“Secret Files of the Inquisition”

I couldn’t watch the PBS series, Secret Files of the Inquisition, when it aired, but my mother taped it for me and sent me the tape; I watched the first two episodes tonight.

Bill Donohue condemned it sight unseen, brandishing statements about the Inquisition that are irrelevant to the program.

What are the facts of the case? It isn’t a series of sensationalized dramatizations as some other bloggers have suggested. Four specific local case studies are presented in the course of the series. Scenes from the detailed files released by the Vatican in 1998 are dramatized while narrators read from the record.

The first episode deals with one town in France, Montaillou, that was infected by Catharism–largely because of a priest who both pandered to the Cathars and who preyed upon the women of the village. Some bloggers complained that one of the “experts” in this episode was a novelist, Charmaine Craig. Why was she included? Because she had used the records of this village (which she learned about while studying at Harvard) as the basis of an historical novel, The Good Men. (Craig, formerly an actress, was also the model for Disney’s “Pocahontas”).

The second episode looked at the beginnings of the Spanish Inquisition, which targeted conversos (Jews who were either forced to convert on threat of death or chose to convert to better their status, and yet continued to observe Jewish practices in secret). The program made clear that the Spanish Inquisition targeted the baptized, not Jews who had never been baptized.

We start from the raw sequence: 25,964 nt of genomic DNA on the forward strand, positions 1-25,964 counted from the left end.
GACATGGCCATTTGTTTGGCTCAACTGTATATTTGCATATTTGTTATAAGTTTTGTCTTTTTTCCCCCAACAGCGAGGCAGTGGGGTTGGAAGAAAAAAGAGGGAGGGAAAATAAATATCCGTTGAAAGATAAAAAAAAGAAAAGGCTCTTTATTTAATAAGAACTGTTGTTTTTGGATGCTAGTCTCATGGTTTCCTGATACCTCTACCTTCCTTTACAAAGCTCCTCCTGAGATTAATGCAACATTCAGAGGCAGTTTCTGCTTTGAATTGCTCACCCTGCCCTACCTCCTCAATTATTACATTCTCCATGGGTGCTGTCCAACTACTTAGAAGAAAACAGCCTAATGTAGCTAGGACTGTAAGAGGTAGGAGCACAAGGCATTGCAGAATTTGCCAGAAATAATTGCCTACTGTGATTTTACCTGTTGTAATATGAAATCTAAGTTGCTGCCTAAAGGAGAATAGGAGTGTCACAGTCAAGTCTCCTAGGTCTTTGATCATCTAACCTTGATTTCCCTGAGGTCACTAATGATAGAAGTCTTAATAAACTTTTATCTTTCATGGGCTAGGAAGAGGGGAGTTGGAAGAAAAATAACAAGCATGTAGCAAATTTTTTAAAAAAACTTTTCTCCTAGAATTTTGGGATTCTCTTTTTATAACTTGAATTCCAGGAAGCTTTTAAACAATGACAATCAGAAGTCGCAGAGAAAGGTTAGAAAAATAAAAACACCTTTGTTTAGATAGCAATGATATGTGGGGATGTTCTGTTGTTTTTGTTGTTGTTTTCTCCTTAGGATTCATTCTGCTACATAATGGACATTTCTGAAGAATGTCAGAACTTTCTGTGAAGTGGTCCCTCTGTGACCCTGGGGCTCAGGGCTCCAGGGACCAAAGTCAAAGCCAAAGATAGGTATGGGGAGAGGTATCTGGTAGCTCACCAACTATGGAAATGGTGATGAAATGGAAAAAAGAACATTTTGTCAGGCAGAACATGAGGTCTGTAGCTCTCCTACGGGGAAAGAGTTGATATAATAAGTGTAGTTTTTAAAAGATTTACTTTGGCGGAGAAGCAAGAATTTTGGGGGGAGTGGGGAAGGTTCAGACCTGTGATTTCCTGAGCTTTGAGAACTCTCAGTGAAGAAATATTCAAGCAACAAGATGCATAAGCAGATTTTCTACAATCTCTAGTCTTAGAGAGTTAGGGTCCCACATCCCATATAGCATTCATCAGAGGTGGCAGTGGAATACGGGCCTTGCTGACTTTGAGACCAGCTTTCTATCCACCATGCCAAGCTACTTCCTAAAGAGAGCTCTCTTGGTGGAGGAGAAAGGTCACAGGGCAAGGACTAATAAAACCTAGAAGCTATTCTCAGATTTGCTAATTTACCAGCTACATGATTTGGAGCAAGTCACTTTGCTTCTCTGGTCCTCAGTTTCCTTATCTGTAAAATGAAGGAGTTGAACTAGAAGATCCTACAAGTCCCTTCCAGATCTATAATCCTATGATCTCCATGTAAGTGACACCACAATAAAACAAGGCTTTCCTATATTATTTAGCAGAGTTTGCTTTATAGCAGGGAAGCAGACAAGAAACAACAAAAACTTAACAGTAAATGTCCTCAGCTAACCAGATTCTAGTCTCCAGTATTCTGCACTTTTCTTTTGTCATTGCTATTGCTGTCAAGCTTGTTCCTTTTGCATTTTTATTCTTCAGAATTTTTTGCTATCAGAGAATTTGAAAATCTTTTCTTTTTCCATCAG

Let it be emphasized that the program makes no effort to portray the full history of the Cathars or of the Spanish Inquisition. It looks at specific towns, like Montaillou and Zaragoza, telling the story of particular individuals as they appear in the record. One wonders why that’s such a threat to some folks.

4 thoughts on ““Secret Files of the Inquisition”

  1. I bought the book “The Good Men” used and in excellent condition thru Amazon for $4.00. The author has a very unique family history which you can read about by clicking on her name in the above paragraph.